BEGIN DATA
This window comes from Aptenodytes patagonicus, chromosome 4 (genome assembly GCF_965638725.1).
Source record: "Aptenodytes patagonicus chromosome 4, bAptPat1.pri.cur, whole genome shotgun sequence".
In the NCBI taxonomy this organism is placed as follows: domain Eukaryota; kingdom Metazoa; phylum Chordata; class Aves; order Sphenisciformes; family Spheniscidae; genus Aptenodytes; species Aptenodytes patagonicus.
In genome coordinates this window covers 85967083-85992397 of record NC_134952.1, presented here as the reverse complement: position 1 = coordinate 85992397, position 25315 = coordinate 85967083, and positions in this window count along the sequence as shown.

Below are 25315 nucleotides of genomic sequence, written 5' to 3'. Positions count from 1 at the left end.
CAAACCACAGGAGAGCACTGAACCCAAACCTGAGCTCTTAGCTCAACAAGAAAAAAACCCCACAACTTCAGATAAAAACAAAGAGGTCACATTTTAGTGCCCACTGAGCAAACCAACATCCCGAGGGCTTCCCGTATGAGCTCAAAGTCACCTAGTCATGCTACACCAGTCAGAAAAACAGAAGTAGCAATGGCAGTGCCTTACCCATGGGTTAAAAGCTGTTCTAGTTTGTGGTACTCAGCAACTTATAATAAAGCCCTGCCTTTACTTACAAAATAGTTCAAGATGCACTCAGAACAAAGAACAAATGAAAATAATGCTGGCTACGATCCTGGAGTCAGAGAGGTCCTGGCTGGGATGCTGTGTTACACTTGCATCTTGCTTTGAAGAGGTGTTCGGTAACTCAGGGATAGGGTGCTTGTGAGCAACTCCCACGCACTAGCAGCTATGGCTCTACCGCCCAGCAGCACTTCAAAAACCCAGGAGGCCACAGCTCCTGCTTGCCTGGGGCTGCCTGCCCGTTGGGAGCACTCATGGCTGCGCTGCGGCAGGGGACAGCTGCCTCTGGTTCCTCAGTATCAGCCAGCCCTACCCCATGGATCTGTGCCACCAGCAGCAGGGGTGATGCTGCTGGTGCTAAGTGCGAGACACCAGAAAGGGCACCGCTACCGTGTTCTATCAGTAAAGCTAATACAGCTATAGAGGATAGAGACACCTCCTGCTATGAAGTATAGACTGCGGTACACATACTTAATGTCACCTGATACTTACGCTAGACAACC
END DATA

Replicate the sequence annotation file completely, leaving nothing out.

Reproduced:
This window comes from Aptenodytes patagonicus, chromosome 4 (genome assembly GCF_965638725.1).
Source record: "Aptenodytes patagonicus chromosome 4, bAptPat1.pri.cur, whole genome shotgun sequence".
In the NCBI taxonomy this organism is placed as follows: domain Eukaryota; kingdom Metazoa; phylum Chordata; class Aves; order Sphenisciformes; family Spheniscidae; genus Aptenodytes; species Aptenodytes patagonicus.
In genome coordinates this window covers 85967083-85992397 of record NC_134952.1, presented here as the reverse complement: position 1 = coordinate 85992397, position 25315 = coordinate 85967083, and positions in this window count along the sequence as shown.

Below are 25315 nucleotides of genomic sequence, written 5' to 3'. Positions count from 1 at the left end.
CAAACCACAGGAGAGCACTGAACCCAAACCTGAGCTCTTAGCTCAACAAGAAAAAAACCCCACAACTTCAGATAAAAACAAAGAGGTCACATTTTAGTGCCCACTGAGCAAACCAACATCCCGAGGGCTTCCCGTATGAGCTCAAAGTCACCTAGTCATGCTACACCAGTCAGAAAAACAGAAGTAGCAATGGCAGTGCCTTACCCATGGGTTAAAAGCTGTTCTAGTTTGTGGTACTCAGCAACTTATAATAAAGCCCTGCCTTTACTTACAAAATAGTTCAAGATGCACTCAGAACAAAGAACAAATGAAAATAATGCTGGCTACGATCCTGGAGTCAGAGAGGTCCTGGCTGGGATGCTGTGTTACACTTGCATCTTGCTTTGAAGAGGTGTTCGGTAACTCAGGGATAGGGTGCTTGTGAGCAACTCCCACGCACTAGCAGCTATGGCTCTACCGCCCAGCAGCACTTCAAAAACCCAGGAGGCCACAGCTCCTGCTTGCCTGGGGCTGCCTGCCCGTTGGGAGCACTCATGGCTGCGCTGCGGCAGGGGACAGCTGCCTCTGGTTCCTCAGTATCAGCCAGCCCTACCCCATGGATCTGTGCCACCAGCAGCAGGGGTGATGCTGCTGGTGCTAAGTGCGAGACACCAGAAAGGGCACCGCTACCGTGTTCTATCAGTAAAGCTAATACAGCTATAGAGGATAGAGACACCTCCTGCTATGAAGTATAGACTGCGGTACACATACTTAATGTCACCTGATACTTACGCTAGACAACC